Being with Jesus meant a number of things: they were going to be his closest disciples. A disciple is literally a learner, a pupil, a student. They were going to be with him more than anybody else and they would hear his parables, his sermons, his prayers and his conversations. I don’t know if you’ve ever compared the gospels, but it appears that Christ repeated himself on several occasions. As one of the most well known examples, take the similarities that exist between the Sermon on the Mount in Matthew and the Sermon on the Plain in Luke. Two different occasions, but a lot of the same content. As a teacher, the Lord Jesus knew that repetition is the mother of learning and having his disciples with him meant they were going to hear him say the important things more than once.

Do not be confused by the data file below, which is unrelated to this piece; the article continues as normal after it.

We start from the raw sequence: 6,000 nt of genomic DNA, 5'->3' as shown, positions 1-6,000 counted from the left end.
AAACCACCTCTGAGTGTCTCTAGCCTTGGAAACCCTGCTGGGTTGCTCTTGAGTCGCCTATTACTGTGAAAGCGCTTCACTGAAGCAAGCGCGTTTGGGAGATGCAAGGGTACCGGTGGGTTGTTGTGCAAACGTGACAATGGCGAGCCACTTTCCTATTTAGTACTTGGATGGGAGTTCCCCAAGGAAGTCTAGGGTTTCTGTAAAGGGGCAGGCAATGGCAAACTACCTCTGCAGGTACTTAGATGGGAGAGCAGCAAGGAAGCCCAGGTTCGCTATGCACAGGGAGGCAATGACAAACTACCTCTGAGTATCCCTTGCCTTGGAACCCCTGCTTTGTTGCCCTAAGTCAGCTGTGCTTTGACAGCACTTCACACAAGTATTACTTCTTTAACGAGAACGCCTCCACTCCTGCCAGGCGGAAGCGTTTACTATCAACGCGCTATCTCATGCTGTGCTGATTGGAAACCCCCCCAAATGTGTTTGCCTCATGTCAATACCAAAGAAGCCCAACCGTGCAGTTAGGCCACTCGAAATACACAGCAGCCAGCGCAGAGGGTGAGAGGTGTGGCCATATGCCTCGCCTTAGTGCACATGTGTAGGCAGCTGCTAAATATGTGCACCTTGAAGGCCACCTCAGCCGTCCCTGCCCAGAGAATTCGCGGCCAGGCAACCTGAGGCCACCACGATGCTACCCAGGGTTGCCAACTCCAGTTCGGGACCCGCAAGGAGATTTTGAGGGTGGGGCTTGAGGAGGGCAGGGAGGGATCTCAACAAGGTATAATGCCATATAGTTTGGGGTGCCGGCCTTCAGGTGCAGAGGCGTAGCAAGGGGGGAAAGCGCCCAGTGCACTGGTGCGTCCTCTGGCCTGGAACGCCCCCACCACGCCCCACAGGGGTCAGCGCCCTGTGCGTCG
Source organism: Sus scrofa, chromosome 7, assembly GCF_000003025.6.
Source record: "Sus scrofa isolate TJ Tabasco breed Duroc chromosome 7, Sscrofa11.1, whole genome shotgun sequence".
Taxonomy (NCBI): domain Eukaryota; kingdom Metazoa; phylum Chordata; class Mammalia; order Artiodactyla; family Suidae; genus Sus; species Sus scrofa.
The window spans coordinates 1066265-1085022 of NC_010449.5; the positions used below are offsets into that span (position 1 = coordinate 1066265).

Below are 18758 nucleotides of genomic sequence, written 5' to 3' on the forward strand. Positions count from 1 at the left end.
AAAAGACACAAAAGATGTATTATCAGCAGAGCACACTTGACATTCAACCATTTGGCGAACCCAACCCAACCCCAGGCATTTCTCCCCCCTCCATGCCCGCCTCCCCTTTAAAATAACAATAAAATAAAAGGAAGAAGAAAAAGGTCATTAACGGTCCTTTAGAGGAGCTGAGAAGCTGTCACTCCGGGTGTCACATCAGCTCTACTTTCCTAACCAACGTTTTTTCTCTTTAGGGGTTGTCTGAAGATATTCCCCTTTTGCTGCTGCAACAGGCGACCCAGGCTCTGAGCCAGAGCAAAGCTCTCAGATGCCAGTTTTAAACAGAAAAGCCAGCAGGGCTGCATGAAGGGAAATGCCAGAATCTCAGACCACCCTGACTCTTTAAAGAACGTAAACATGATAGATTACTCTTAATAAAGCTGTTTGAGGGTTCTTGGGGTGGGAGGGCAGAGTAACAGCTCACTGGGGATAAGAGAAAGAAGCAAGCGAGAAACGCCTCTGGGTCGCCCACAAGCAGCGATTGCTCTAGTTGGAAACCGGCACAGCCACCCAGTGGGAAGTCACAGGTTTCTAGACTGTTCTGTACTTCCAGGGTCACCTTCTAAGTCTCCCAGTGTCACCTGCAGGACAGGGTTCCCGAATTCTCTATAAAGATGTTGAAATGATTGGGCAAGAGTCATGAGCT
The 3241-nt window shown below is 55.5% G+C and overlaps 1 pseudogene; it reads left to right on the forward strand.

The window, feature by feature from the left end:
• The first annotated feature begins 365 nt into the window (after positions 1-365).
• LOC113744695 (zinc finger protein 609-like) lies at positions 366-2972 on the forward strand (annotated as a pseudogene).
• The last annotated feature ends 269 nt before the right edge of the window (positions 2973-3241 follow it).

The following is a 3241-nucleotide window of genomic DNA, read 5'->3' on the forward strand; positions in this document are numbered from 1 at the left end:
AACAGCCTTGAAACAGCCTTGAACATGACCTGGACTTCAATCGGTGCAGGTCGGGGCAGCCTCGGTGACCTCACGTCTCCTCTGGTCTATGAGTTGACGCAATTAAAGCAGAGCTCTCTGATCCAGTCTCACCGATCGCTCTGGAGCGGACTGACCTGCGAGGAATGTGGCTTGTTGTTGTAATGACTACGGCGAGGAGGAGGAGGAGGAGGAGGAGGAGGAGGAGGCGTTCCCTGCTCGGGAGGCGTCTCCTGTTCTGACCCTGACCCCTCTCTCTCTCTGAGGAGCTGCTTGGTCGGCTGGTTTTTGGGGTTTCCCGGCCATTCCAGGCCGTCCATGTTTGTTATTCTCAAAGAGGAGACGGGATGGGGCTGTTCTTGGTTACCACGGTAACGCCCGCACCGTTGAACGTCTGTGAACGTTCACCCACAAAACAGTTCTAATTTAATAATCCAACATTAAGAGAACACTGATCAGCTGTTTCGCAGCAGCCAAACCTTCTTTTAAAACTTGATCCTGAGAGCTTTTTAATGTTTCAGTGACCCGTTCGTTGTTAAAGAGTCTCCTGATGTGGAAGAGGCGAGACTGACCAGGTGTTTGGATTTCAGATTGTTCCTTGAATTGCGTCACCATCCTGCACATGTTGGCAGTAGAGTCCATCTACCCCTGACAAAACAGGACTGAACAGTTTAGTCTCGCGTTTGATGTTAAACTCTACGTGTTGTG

That was going to be important because being with him meant that they were going to be the star witnesses to his ministry. They would be the ones qualified to pass on what he had said and taught and done. Being with him meant that we would receive the four gospels which testify to his life and ministry on earth. Being with him, the Divine Warrior, meant that they would have their role in forging the “sword of the Spirit,” the Word of God.